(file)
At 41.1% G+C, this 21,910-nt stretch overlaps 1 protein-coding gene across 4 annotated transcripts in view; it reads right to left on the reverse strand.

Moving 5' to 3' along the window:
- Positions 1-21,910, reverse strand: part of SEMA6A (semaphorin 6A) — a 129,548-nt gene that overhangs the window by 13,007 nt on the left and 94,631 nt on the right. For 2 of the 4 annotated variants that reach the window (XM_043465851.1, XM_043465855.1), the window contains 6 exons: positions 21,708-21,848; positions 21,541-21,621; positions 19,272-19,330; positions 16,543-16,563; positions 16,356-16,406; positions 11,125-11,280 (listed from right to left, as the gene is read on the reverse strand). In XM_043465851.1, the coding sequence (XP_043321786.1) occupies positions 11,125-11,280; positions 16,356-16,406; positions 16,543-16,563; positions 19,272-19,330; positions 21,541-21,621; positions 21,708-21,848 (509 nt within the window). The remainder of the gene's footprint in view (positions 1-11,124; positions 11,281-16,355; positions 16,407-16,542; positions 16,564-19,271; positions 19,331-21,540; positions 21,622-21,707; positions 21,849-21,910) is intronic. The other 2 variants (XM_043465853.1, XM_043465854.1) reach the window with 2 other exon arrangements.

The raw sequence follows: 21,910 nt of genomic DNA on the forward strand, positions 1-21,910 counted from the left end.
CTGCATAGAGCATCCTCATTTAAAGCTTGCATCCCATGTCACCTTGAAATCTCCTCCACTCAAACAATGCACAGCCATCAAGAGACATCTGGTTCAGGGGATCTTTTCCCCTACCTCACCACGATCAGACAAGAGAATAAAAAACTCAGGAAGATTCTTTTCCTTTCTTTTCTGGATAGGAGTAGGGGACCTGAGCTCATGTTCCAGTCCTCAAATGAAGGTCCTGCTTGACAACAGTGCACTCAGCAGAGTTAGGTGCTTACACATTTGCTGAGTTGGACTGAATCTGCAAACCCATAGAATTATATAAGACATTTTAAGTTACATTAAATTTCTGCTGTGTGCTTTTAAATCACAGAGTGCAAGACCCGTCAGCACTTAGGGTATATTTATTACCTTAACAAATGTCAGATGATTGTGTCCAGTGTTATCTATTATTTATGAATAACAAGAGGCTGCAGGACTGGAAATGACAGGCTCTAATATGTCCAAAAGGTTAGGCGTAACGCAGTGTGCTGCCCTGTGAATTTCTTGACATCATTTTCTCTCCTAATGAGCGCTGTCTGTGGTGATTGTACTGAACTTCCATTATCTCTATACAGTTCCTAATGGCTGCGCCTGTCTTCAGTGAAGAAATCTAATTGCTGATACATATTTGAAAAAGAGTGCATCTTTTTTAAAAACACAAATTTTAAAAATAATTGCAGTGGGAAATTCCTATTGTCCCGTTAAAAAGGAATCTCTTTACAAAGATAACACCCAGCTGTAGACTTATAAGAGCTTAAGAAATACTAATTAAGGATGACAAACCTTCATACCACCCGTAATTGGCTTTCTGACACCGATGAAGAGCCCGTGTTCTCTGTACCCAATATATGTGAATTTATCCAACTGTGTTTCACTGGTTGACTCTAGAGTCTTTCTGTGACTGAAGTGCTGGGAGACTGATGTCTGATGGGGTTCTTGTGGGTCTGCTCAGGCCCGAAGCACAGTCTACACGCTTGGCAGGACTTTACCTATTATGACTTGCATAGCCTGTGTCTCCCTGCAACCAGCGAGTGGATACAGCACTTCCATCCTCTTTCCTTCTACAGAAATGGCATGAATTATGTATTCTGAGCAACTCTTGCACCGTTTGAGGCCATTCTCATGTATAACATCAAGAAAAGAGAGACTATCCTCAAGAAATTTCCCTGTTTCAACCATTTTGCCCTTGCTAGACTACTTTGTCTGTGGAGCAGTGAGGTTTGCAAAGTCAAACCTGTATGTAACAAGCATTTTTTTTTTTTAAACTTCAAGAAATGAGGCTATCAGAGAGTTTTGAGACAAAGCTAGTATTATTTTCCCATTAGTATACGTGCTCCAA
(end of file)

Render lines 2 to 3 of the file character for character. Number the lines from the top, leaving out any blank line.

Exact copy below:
Moving 5' to 3' along the window:
- Positions 1-21,910, reverse strand: part of SEMA6A (semaphorin 6A) — a 129,548-nt gene that overhangs the window by 13,007 nt on the left and 94,631 nt on the right. For 2 of the 4 annotated variants that reach the window (XM_043465851.1, XM_043465855.1), the window contains 6 exons: positions 21,708-21,848; positions 21,541-21,621; positions 19,272-19,330; positions 16,543-16,563; positions 16,356-16,406; positions 11,125-11,280 (listed from right to left, as the gene is read on the reverse strand). In XM_043465851.1, the coding sequence (XP_043321786.1) occupies positions 11,125-11,280; positions 16,356-16,406; positions 16,543-16,563; positions 19,272-19,330; positions 21,541-21,621; positions 21,708-21,848 (509 nt within the window). The remainder of the gene's footprint in view (positions 1-11,124; positions 11,281-16,355; positions 16,407-16,542; positions 16,564-19,271; positions 19,331-21,540; positions 21,622-21,707; positions 21,849-21,910) is intronic. The other 2 variants (XM_043465853.1, XM_043465854.1) reach the window with 2 other exon arrangements.